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Does parental employment affect children's educational attainment?

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  • Schildberg-Hoerisch, Hannah

Abstract

This paper analyzes whether there exists a causal relationship between parental employment and children's educational attainment. We address potential endogeneity problems due to (i) selection of parents in the labor market by estimating a model on sibling differences and (ii) reverse causality by focusing on parents’ employment when children are aged 0–3. We use data from the German Socioeconomic Panel that provide information on household income, parental employment, and time spent with child care. Our approach disentangles income and time effects of parental employment. Overall, we find little support that parental employment affects children's educational attainment. Controlling for household income, we can rule out that having a mother who works one hour more per week lowers the probability of high secondary track attendance by more than 0.1%.

Suggested Citation

  • Schildberg-Hoerisch, Hannah, 2011. "Does parental employment affect children's educational attainment?," Economics of Education Review, Elsevier, vol. 30(6), pages 1456-1467.
  • Handle: RePEc:eee:ecoedu:v:30:y:2011:i:6:p:1456-1467
    DOI: 10.1016/j.econedurev.2011.07.013
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    Cited by:

    1. Mosca, Irene & O'Sullivan, Vincent & Wright, Robert E., 2017. "Maternal Employment and Child Outcomes: Evidence from the Irish Marriage Bar," IZA Discussion Papers 11085, Institute for the Study of Labor (IZA).
    2. Kathryn Yount & John Maluccio & Jere Behrman & John Hoddinott & Alexis Murphy & Usha Ramakrishnan, 2013. "Parental Resources, Schooling Achievements, and Gender Schooling Gaps: Evidence of Change over 25 years in Rural Guatemala," Population Research and Policy Review, Springer;Southern Demographic Association (SDA), vol. 32(4), pages 495-528, August.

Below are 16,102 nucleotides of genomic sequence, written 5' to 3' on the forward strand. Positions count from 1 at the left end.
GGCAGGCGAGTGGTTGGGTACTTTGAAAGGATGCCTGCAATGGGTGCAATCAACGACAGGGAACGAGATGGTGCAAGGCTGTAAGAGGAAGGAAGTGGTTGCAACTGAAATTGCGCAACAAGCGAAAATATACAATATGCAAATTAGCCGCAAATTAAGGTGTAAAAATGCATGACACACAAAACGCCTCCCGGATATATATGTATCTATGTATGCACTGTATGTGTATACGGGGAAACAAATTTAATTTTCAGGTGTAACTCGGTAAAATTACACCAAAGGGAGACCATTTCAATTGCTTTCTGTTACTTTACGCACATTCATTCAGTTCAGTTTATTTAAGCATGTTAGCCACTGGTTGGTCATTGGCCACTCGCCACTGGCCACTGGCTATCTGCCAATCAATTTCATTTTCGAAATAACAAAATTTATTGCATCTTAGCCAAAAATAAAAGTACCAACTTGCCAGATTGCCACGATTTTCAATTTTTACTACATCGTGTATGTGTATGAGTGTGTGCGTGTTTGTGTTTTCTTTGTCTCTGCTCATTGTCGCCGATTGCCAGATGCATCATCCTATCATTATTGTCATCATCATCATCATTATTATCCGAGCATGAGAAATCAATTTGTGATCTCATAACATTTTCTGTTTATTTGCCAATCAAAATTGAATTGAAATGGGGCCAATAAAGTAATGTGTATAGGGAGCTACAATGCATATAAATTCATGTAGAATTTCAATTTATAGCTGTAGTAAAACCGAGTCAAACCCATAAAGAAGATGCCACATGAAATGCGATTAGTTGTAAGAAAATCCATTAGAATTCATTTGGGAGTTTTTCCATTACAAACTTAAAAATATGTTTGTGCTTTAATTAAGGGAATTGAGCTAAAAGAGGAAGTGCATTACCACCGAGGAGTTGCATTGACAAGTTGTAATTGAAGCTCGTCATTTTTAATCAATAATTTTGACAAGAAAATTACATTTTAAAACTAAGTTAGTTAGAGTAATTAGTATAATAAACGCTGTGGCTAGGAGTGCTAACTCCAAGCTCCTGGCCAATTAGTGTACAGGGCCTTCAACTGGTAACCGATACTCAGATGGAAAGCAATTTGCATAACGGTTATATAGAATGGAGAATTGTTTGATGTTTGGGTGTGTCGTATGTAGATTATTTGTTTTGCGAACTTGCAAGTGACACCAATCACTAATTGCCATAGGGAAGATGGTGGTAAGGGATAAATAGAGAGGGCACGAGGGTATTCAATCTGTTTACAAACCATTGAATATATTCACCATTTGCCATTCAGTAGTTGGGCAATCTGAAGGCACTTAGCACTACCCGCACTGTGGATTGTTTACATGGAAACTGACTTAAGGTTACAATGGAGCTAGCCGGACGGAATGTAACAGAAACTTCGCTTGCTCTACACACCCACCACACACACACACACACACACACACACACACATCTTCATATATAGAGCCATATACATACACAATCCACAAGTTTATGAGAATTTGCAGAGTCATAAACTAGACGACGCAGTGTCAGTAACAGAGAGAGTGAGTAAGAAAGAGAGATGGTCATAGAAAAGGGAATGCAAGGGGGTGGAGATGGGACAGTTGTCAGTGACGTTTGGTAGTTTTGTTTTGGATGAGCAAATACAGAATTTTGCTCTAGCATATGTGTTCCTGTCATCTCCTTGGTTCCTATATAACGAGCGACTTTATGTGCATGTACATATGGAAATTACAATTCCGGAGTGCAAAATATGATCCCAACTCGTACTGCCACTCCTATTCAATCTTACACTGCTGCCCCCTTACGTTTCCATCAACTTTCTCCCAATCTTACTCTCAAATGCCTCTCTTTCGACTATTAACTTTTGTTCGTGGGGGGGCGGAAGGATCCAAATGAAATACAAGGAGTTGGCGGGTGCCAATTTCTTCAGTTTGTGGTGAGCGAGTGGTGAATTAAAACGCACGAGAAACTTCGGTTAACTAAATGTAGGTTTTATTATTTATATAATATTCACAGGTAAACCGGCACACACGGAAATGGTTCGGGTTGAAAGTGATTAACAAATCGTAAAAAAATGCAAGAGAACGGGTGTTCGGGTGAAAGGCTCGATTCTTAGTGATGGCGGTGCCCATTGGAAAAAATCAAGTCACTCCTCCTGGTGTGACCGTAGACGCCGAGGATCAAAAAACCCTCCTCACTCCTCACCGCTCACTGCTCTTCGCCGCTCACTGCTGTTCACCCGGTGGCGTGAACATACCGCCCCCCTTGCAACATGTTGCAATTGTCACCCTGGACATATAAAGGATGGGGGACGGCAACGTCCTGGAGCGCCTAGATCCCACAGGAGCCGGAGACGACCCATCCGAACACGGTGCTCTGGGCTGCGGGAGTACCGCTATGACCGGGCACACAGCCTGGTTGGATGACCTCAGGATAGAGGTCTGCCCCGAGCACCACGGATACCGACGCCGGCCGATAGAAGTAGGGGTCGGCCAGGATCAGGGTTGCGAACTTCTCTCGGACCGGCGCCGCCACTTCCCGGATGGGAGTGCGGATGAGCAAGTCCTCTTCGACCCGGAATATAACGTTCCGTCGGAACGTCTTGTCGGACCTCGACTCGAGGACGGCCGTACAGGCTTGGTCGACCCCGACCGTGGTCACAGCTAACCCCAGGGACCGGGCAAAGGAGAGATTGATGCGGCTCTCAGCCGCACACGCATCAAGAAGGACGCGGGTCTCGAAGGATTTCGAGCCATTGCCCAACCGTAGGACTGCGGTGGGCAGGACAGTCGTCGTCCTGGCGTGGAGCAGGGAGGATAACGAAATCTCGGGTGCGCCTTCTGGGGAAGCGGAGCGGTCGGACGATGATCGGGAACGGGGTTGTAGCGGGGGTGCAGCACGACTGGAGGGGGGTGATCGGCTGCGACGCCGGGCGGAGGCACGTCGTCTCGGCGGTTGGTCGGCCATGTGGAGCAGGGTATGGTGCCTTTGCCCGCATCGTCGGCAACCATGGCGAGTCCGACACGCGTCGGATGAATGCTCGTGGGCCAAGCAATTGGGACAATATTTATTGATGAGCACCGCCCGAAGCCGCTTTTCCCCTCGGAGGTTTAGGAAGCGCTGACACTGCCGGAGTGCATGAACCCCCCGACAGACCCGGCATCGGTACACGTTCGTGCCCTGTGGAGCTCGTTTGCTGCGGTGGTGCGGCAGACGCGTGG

3. Evangelia Papapetrou & Pinelopi Tsalaporta, 2017. "Is there a case for intergenerational transmission of female labour force participation and educational attainment? Evidence from Greece during the crisis," Working Papers 223, Bank of Greece.
    4. Wölfel, Oliver & Heineck, Guido, 2012. "Parental risk attitudes and children's secondary school track choice," Economics of Education Review, Elsevier, vol. 31(5), pages 727-743.
    5. Strain, Michael R., 2013. "Single-sex classes & student outcomes: Evidence from North Carolina," Economics of Education Review, Elsevier, vol. 36(C), pages 73-87.
    6. Felfe, Christina & Hsin, Amy, 2012. "Maternal work conditions and child development," Economics of Education Review, Elsevier, vol. 31(6), pages 1037-1057.
    7. Liu Qian & Skans Oskar Nordstrom, 2010. "The Duration of Paid Parental Leave and Children's Scholastic Performance," The B.E. Journal of Economic Analysis & Policy, De Gruyter, vol. 10(1), pages 1-35, January.
    8. Mosca, Irene & O'Sullivan, Vincent & Wright, Robert E., 2017. "Maternal Employment and Child Outcomes: Evidence from the Irish Marriage Bar," IZA Discussion Papers 11085, Institute for the Study of Labor (IZA).

    More about this item

    Keywords

    Educational economics; Human capital; Resource allocation; School choice;

    JEL classification:

    • C20 - Mathematical and Quantitative Methods - - Single Equation Models; Single Variables - - - General
    • D13 - Microeconomics - - Household Behavior - - - Household Production and Intrahouse Allocation
    • I21 - Health, Education, and Welfare - - Education - - - Analysis of Education
    • J13 - Labor and Demographic Economics - - Demographic Economics - - - Fertility; Family Planning; Child Care; Children; Youth
    • J22 - Labor and Demographic Economics - - Demand and Supply of Labor - - - Time Allocation and Labor Supply

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